Remote Is Here To Stay!

March 25, 2024
Posted by: Peter Friedman, Founder, Chairman & CEO

Our company, LiveWorld, survived when 80% of Internet companies folded in the 2001 crash and subsequently through other ups and downs in part because we became remote-centric. With two decades of operating a successful company whose employees work virtually 100% from home and are spread around the country in 46 states, for the first time we are sharing our insights: Remote work’s history and rise, its considerable benefits, how to run an effective remote company, and how employees can make the most of working remotely.

The sudden rise in remote work did not come about solely because of the pandemic. Nor was it a temporary phenomenon. It was already on its way long before the pandemic. Remote work is simply the social media revolution that come home to business.

During COVID-19, workers found they preferred working from home. The work flexibility enabled them to make better use of their time for work and they had better work-life balance.

Companies benefited too. Remote work improved productivity while saving costs.

As COVID-19 diminished, companies began to demand that employees return to the office. Workers said no. They enjoyed working remotely and didn’t want to give it up. If their bosses wouldn’t agree, many quit.

Some companies continue to fight it, seemingly thinking that they can now put the remote cat back into the office bag. The economic, productivity, and motivation benefits of remote work are simply too great to turn the clock back. It is wiser for companies to put their efforts toward how to best manage a remote workforce and address what needs to change in their company‘s culture to effectively do so.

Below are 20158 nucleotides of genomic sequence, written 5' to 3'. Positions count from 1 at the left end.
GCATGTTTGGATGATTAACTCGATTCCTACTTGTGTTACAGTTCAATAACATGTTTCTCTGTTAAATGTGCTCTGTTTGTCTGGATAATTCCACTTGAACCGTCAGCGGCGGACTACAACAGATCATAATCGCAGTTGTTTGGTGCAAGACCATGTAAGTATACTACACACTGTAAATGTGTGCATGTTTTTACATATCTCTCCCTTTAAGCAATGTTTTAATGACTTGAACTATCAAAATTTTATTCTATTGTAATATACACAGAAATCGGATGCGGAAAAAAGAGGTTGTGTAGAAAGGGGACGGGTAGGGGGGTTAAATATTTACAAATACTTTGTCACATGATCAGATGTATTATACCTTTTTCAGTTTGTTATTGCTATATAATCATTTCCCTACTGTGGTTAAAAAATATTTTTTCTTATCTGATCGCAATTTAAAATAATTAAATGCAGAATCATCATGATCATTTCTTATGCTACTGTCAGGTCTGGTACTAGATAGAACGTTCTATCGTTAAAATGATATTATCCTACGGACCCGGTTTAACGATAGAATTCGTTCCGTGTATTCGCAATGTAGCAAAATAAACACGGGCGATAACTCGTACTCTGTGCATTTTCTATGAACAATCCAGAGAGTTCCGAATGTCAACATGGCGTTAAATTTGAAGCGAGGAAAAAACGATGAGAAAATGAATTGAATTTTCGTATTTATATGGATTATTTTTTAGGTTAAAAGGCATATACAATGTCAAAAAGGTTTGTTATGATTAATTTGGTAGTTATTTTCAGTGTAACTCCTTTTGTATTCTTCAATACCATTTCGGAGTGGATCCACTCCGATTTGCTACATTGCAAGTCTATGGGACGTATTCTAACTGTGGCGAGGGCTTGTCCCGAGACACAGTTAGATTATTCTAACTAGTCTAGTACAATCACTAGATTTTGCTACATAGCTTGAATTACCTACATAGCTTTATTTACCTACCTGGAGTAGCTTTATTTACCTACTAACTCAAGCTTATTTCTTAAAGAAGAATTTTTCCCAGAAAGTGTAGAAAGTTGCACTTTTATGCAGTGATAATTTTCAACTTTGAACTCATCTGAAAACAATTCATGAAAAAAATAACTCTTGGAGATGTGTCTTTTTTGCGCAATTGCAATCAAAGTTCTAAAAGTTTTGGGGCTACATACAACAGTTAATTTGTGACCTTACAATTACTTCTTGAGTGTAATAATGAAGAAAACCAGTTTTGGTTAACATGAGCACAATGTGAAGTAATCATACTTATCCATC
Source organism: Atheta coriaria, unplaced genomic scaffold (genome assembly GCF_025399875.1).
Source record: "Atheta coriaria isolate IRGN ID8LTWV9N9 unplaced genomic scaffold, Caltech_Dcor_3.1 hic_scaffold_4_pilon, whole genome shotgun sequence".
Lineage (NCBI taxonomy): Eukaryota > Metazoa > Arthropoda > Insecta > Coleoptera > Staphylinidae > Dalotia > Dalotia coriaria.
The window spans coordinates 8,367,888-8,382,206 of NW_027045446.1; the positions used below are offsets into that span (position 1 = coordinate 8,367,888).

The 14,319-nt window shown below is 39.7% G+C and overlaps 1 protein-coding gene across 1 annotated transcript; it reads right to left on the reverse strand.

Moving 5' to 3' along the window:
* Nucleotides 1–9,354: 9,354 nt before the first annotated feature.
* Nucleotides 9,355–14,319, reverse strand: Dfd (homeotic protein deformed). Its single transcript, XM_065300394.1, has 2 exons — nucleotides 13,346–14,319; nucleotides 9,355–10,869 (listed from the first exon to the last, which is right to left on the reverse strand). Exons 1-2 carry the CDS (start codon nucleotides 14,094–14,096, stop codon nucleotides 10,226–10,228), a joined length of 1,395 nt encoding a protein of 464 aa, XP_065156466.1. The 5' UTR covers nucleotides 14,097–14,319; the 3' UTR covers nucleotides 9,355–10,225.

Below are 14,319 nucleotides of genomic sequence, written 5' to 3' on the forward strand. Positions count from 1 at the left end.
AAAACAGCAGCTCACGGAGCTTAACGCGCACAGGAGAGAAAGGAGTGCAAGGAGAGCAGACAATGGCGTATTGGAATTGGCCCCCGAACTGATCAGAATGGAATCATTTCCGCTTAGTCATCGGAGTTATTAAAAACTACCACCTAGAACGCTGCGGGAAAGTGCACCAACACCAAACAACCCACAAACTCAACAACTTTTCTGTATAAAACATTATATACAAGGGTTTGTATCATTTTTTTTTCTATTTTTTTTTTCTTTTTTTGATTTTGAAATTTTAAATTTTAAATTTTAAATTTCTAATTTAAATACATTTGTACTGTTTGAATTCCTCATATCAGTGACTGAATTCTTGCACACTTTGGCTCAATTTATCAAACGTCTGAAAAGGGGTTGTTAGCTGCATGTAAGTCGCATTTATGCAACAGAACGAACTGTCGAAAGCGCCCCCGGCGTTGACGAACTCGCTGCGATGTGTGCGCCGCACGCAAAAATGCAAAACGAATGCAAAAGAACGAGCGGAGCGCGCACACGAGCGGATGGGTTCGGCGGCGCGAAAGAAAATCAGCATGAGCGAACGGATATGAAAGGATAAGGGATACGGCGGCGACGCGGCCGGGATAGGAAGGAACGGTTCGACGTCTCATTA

Advantages and Benefits

Studies show that less or no office space reduces real estate and other facilities costs, saving about $11,000/year. (, Multiple studies have shown productivity increases of as much as 4% to 29%. (Future Forum’s 2022 report) Last, employees generally give part of their saved commuting time back to the company. Together these factors can add up to a 30% structural cost advantages for remote work companies. Plus, there are the important benefits resulting from having happier, healthier, and more motivated employees.

Some companies feel that if they cannot see their employees, they cannot know if they are working. These companies are using in-person oversight as a crutch in the absence of effective management and measurement. Actual contributions and output should be the key measure of productivity and value.

When we give people the flexibility to address personal life matters, most don’t slack off. Instead, they return value to the company by working other hours to compensate. They end up working more hours than the time they were off.

How Companies Can Make It Work

For remote to work, a company must evolve and change its culture and people management practices.

Culture. The single most important factor in making remote work well is building a culture that supports and celebrates remote work.

Trust. The culture must be one of everyone in the company trusting that everyone else is doing the best they can do.

Empowerment. Empower your employees by letting them supervise when and how to do their own work.

Flexibility. Surveys show that employees value flexibility and engagement more than any other aspect of a job. Flexibility is the heart of a successful remote work model.

Communication. Remote work depends on regular online communications. These connections are critical to the sense of cultural cohesion.

Whole person. A remote work model is about the whole human being. Remote allows each person to bring their whole selves to work.